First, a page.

My friends at Jer’s Vision, who have been staging readings of my play Ex Cathedra for high school students, are looking for a playwright to work on an upcoming project. They’re hosting a four day forum, “Dare to Stand Out,” for youth aged 14-17 in December 2012 covering topics such as hepatitis C, sexually transmitted and blood-borne infections, and how discrimination can lead to the transmission of these conditions.
They’d like to include some dramatic readings as part of their programming – and in particular want pieces that can be read by the youth who are participating in the forum. So they’re looking for a playwright who would like to help. If you’re interested, send a proposal (no more than one page) describing your experience and your interest in the project to firstname.lastname@example.org by July 15, 2012. If you have any questions, please contact Loresa at the email listed above or at 613-400-1875.
An honorarium will be provided.
Last night was my first opportunity to see a performance of Ex Cathedra at the Ottawa Fringe. While I’d had the chance to chat from time to time with the folks putting it on and did sit in on their tech rehearsal, this was going to be my first chance to see how they interpreted the play.
Alas, fate does sometimes intervene, and one of the two actors is unable to perform due to illness. I imagine no one is more troubled by this than she is – after all that work and time, to be stuck in a sickbed is surely the last place she wants to be, and I do hope she’s better soon.
But what do you do when half of your cast can’t perform? This is Fringe, after all, and no one has the resources for understudies. And yet, as the saying goes, the show must go on!
To their credit, Troupe de la Lune has found someone to step in as a kind of understudy, and although she’s had minimal time to prepare the company was able to offer a perfectly fine “dramatic reading” of the script – and honestly, it was easy to forget after about twenty seconds that anyone was reading from a script.
Were there certain subtle nuances missing? Of course – these come out of the rehearsal process and the luxury of time to digest the script and consider the meaning of the lines. But in my own rather unscientific sample of the audience who were present last night, it was clear that people got the point of the play and were perfectly forgiving of an unfortunate situation; it would take quite the curmudgeon to feel otherwise!
So kudos to the company for figuring out how to keep going – after all, the show must go on!
Did you see one of the dramatic readings? What did you think?
The Ottawa Fringe Festival is about to open and I’m excited that one of the productions being presented is my play Ex Cathedra, part of The Lavender Railroad. The company that’s putting on the show, Troupe de la Lune, approached me about the play when Jer’s Vision put on a staged reading of the play for one of their workshops some months ago.
I haven’t been directly involved with this production, though I’ve met with the people putting it on to answer questions they had about the script, so when I sit down in the Fringe audience a few days from now their work will be as fresh to me as it is to anyone else in the house. But I did drop by their tech rehearsal yesterday just to say hello, and it was great fun to get a sense of what their show will look and sound like, even though I didn’t see (and didn’t want to see) anything from the play itself. It was enough to get a sense of what they wanted to do with their lighting and sound, as well as how they planned to use the space they have.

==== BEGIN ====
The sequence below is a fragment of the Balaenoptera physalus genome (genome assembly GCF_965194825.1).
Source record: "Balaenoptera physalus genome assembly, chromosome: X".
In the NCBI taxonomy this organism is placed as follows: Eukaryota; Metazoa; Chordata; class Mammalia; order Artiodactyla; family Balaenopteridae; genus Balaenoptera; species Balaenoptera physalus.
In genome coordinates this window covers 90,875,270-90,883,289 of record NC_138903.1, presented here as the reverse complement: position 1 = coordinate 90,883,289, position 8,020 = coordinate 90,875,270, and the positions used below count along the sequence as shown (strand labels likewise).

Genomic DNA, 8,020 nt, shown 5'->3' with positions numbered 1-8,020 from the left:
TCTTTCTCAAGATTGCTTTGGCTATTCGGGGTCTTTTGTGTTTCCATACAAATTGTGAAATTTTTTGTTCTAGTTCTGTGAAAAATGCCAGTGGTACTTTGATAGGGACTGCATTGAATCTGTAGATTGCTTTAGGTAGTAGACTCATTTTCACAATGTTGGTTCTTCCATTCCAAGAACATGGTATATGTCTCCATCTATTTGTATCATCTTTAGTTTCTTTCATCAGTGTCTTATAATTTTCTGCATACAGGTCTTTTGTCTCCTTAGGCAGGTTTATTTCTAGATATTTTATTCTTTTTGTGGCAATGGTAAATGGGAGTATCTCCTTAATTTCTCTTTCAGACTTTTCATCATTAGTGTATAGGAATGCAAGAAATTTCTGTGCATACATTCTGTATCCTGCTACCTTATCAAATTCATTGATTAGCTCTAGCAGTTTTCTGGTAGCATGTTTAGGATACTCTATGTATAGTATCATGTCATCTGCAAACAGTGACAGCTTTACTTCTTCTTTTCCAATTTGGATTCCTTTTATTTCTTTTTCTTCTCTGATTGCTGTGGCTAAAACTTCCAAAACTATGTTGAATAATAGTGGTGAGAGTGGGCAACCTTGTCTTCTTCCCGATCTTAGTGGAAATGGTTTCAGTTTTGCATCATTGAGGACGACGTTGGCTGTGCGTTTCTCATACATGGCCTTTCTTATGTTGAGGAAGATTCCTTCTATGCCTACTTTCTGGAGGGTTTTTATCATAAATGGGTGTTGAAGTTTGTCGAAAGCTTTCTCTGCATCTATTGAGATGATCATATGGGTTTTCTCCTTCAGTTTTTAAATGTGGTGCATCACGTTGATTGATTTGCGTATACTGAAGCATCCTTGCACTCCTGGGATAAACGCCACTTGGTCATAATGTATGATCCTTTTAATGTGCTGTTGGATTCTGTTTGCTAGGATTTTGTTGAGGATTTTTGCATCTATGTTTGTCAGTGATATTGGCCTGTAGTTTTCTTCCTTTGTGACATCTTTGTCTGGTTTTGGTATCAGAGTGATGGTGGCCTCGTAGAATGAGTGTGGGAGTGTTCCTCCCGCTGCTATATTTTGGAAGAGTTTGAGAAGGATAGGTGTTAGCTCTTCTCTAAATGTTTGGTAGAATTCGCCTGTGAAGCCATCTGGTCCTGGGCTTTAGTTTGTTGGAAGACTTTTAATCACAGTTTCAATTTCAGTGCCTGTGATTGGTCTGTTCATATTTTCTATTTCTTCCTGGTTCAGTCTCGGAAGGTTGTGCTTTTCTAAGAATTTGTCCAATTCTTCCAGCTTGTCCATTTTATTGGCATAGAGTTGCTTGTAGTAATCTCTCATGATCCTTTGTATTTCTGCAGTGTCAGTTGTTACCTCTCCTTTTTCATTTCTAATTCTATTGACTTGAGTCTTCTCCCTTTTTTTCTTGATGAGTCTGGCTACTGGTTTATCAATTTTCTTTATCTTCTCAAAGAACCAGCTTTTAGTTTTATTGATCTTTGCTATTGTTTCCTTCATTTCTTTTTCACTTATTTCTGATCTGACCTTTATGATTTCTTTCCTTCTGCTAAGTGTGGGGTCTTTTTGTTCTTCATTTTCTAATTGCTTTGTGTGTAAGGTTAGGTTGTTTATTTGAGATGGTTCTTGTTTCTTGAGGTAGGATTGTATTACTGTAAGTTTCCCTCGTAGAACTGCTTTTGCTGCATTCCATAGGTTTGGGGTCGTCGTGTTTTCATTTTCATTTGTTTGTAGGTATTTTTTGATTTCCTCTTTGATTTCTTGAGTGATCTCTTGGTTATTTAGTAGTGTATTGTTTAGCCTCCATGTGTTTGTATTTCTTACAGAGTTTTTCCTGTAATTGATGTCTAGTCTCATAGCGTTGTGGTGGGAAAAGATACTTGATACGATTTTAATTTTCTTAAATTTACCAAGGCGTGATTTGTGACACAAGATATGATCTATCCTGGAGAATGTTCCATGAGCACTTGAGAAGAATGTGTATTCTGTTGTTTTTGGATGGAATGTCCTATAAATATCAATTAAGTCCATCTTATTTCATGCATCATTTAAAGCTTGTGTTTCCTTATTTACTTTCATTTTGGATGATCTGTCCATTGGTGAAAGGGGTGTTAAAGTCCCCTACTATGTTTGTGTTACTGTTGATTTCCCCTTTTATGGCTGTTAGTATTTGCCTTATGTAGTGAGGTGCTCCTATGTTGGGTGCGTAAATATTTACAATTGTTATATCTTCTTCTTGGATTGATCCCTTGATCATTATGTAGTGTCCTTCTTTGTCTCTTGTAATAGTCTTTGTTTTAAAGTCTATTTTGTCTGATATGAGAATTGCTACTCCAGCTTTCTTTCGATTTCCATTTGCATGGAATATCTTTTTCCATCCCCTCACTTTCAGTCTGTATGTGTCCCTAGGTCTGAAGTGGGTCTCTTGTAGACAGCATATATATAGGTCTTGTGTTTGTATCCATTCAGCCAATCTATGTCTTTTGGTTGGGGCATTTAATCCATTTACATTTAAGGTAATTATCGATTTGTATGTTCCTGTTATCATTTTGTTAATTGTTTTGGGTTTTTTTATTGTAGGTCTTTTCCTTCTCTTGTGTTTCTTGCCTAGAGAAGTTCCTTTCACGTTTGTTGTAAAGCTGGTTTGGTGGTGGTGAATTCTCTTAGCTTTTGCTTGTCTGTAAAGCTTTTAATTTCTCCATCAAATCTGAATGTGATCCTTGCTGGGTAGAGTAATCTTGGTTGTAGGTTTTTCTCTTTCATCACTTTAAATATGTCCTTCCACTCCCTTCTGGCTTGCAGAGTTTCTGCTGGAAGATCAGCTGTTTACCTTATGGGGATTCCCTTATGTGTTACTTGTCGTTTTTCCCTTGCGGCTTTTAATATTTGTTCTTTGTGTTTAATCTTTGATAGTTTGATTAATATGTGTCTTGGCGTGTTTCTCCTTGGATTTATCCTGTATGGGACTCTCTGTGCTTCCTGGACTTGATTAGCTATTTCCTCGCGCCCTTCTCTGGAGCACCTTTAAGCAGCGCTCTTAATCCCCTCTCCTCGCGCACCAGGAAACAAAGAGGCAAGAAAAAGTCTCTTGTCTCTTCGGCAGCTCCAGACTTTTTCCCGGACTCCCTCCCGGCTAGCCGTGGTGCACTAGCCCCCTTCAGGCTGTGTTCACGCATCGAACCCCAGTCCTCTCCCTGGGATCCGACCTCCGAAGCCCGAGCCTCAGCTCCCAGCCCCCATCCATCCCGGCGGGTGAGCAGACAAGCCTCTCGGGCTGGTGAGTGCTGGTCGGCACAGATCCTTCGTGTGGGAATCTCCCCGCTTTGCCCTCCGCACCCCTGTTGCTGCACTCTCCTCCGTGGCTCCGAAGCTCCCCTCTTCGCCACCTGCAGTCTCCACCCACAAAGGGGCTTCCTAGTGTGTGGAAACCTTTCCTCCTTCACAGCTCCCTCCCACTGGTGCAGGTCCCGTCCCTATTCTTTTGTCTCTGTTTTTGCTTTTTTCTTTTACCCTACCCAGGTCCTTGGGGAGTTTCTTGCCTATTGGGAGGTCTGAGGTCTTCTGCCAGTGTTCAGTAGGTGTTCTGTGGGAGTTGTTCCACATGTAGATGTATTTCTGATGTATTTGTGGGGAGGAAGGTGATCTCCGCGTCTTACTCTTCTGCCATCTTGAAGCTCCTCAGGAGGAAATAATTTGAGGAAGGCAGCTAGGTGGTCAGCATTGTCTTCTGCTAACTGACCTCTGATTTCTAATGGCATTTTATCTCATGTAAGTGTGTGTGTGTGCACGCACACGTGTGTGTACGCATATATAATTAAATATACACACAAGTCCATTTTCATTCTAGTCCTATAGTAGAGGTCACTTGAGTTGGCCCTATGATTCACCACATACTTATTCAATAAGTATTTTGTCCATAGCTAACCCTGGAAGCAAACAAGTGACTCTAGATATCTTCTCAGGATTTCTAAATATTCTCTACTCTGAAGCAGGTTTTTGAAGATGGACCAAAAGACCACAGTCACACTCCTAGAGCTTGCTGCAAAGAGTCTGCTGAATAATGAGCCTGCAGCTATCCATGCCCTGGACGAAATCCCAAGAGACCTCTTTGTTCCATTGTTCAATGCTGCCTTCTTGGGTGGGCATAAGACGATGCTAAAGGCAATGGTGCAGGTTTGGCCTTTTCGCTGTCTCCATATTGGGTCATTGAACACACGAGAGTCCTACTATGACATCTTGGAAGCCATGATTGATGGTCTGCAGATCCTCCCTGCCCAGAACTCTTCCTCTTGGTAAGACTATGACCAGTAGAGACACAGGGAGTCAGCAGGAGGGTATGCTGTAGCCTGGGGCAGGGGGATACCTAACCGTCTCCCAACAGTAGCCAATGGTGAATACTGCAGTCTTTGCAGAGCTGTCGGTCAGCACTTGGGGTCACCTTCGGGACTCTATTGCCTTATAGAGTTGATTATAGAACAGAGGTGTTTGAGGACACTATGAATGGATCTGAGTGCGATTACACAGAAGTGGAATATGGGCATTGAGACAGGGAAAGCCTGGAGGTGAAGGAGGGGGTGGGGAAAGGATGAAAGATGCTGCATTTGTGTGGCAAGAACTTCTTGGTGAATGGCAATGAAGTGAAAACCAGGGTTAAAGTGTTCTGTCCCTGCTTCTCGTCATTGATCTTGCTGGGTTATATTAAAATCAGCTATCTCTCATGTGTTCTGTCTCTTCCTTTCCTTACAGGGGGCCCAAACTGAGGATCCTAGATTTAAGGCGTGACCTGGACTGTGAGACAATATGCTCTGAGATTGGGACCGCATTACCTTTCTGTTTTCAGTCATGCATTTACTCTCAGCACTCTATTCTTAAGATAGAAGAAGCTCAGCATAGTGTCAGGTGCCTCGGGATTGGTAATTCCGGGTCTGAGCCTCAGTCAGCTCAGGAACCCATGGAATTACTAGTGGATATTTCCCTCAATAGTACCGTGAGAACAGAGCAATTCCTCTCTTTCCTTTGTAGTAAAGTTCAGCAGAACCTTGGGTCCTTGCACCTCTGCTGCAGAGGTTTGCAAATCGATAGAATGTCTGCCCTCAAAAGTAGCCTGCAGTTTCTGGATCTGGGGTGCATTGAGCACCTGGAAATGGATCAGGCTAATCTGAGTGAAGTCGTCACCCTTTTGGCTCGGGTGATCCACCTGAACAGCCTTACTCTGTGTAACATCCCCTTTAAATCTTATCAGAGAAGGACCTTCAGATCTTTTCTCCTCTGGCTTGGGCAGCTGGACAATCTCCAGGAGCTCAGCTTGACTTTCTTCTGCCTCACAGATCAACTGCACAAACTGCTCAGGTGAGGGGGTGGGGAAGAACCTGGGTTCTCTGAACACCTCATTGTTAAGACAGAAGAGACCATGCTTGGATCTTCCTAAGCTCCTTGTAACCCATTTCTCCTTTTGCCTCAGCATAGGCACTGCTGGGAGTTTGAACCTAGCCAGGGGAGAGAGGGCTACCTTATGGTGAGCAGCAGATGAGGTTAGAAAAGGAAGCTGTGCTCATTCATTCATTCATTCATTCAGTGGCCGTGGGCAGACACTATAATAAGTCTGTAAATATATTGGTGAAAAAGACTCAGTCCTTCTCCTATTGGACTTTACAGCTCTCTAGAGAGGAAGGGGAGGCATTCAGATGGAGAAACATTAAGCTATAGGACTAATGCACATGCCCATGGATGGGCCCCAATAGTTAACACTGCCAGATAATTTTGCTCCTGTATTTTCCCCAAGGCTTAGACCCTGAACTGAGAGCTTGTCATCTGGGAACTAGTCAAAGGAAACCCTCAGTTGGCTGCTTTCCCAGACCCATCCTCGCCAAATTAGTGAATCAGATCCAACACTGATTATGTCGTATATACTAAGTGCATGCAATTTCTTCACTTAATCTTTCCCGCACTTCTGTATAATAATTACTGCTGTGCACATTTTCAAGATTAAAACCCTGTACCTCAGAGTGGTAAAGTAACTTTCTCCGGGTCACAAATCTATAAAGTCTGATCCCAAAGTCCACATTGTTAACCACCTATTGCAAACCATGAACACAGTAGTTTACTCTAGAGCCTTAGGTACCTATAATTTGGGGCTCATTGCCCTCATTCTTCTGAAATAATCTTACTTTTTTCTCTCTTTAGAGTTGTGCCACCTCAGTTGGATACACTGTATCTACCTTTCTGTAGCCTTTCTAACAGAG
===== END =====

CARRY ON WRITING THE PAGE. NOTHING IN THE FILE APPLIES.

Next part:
And speaking of that space … they will be performing in the Léonard-Beaulne studio, which is the same space that the Evolution Theatre production of Lavender Railroad was done in.
For a quick video preview of the production, check out Ottawa Tonite.
The play runs for half a dozen performances during the festival – schedule details are here:
Maureen Smith as the Commander and Beverly Wolfe as the Sister
Jer’s Vision, a Canadian charitable organization dedicated to fighting bullying and homophobia in our schools, approached me recently to ask if they might offer a staged reading of one of my plays at a workshop they were running for students in the Ottawa area. In particular, they were interested in “Ex Cathedra,” a play about the unexpected reunion of two lesbian ex-lovers, one now a nun and the other a high-level security official, in a totalitarian state in which homosexuality is a capital crime.
Some might wonder whether a play with gay or lesbian characters like this (it’s debatable whether you can really call it a “gay play”) is suitable for high school students. Judging from the reactions of the students who attended the reading, the answer is a resounding YES. Not only did they follow the reading closely, they engaged the actors and the facilitator with a series of intelligent and interesting questions during the talkback after the reading. One student, for instance, offered a fascinating insight into how the play was an example of the prisoner’s dilemma in game theory.
Not only did they “get” the play – who the characters were, their relationships, and the issues that they had to grapple with in the course of the play – but they wanted more. Many asked after the availability of the play and others like it, suggesting a demand for challenging play anthologies. Two students approached me to ask if they could put the play on at their respective schools and many others were excited by the news that a theatre company affiliated with Jer’s Vision will be presenting a full production of “Ex Cathedra” at this year’s Ottawa Fringe.
I hope Jer’s Vision and similar organizations – and schools! – will enable more students to engage with challenging plays and the artists who create them. Not only do the students get to debate the “real-world” issues that plays can raise, but they just might also become the next generation of theatre-goers. I hope so.